February 23, 2013

Three-letter Word

A couple hours, a local coffee shop, and a bunch of writers... A potentially volatile combination that, for some of us, is simply the occasional weekend afternoon. 

I am the only romance writer in my writing group, and yet one of our primary topics of conversation today was—you guessed it—sex.  

"Why do those women just throw themselves at the male character?" "Do I need to add sex to my [young adult] novel?" "What's the difference between erotica and romance?" These questions and more were raised. The fact is, when working with characters who have been through puberty, physical intimacy, in one way or another, must be addressed.

In a young adult novel with teenagers, this could mean anything from having a character worried about not being ready for sex, or shyly experiencing the first kiss (or first time holding hands, etc.), to showing disdain for the very idea of teenage (or premarital) sex or PDA. It does not necessarily mean the characters have sex on the page or even implied sex, but the topic has to be addressed, even if only to be shelved in a one-liner. The plot or subplot or minor theme of your story doesn't have to be sex, but it cannot be wholly ignored either. 

Even in novels with characters who would never have sex with each other, the topic needs to be acknowledged. The example I used with my writing group was as follows:  
In a novel where 100 [coincidentally heterosexual and all male] army soldiers invade the planet Zefron, at some point, at least one of those men will miss his girlfriend (or wife) or female company in general. The book can have absolutely nothing to do with romantic relationships or physical intimacy, but the topic is an ingrained part of life that would come up in a character's thoughts, or in idle conversation, or when one of them gets a letter (yep! interplanetary mail!) informing him someone's pregnant.  
Of course, in romance novels, many expect to see sex described in steamy detail on the page—and many romance authors fulfill that expectation. There is a sub-genre called "Christian* romance" in which characters are expected not to have premarital sex and explicit sex scenes aren't allowed, but generally speaking sex is a part of romance novels, not because what we really want to do is write erotica or verbalize sexual fantasies on a page, but because physical intimacy is an intrinsic and critical part of romantic relationships.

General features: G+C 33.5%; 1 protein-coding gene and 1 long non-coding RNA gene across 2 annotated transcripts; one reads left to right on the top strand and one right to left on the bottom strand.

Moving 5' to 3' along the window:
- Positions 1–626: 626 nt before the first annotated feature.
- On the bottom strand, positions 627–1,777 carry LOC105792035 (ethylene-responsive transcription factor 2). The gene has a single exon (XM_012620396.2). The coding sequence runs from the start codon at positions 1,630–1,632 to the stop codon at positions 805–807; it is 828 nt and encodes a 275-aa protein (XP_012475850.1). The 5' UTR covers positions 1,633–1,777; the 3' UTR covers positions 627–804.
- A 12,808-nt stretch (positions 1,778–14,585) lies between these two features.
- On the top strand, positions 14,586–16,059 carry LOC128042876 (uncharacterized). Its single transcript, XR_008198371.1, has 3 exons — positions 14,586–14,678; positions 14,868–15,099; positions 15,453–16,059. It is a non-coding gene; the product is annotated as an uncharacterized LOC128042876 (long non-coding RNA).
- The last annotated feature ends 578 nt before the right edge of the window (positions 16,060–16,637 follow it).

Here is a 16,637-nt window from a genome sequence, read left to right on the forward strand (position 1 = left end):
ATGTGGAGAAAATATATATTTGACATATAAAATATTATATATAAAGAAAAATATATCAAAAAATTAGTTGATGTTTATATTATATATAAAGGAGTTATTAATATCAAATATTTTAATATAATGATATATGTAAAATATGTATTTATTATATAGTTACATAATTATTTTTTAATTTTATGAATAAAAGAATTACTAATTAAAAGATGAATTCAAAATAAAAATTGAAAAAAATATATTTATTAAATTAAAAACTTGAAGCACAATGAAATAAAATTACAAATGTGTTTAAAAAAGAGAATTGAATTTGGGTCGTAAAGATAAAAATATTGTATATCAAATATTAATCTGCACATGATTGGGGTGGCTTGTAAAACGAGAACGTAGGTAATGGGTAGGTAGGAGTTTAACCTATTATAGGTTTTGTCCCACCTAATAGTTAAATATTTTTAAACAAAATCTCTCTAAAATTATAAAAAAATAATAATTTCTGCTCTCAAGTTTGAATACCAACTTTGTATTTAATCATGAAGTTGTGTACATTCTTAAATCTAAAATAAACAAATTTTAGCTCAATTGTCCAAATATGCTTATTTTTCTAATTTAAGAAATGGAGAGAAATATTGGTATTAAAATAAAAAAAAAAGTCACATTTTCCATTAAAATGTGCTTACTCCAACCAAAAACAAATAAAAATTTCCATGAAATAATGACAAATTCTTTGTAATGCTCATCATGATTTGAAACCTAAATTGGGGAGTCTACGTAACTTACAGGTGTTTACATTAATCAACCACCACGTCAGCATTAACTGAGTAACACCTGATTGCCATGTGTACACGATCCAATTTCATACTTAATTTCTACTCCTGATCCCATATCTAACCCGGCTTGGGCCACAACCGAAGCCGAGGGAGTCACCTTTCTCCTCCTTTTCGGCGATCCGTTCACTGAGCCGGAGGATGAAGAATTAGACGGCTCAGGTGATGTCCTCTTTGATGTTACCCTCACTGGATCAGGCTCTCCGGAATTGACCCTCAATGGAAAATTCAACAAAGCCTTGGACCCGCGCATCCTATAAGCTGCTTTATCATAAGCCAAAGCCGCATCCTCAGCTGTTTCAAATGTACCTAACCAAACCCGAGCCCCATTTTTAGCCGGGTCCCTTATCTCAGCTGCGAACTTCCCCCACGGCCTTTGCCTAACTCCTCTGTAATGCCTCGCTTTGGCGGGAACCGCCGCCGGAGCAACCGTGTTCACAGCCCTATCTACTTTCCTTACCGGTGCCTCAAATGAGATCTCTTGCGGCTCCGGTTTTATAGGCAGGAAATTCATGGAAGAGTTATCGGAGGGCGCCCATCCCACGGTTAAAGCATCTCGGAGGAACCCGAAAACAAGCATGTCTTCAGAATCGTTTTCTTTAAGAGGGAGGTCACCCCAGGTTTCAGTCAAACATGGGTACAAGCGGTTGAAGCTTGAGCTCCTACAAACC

Can characters fall in love without having sex? Of course! Stories about people in a relationship kept apart by distance, social customs, or religious convictions can be incredibly passionate and romantic, and those characters can be desperately in love with each other without having had sex (or in some cases without having even touched). At the same time, what separates our platonic, loving relationships from romantic ones is still that primal, physical desire. Maybe your innocent heroine in a historical novel isn't thinking about her prince charming's physical endowment, but she will be thinking about his broad shoulders, or his deft hands, or the curl of his smiling lips—and even if prince charming has no experience, he'll still be thinking about the swell of her breasts or the sway of her hips.  

Incredible tension can be built before sex ever has a chance to happen (or reoccur). When that tension will be broken depends on the specific relationship of the two characters, but that sexual component must exist between a romantically involved pair headed toward "happily ever after." 

* I am not a fan of the term "Christian romance" because it implies that the only reason someone wouldn't have premarital sex is because of Christian religious convictions. Not only is Christianity not the only religion to prohibit premarital sex, but religious convictions in general are also not the sole reason for making that decision. 

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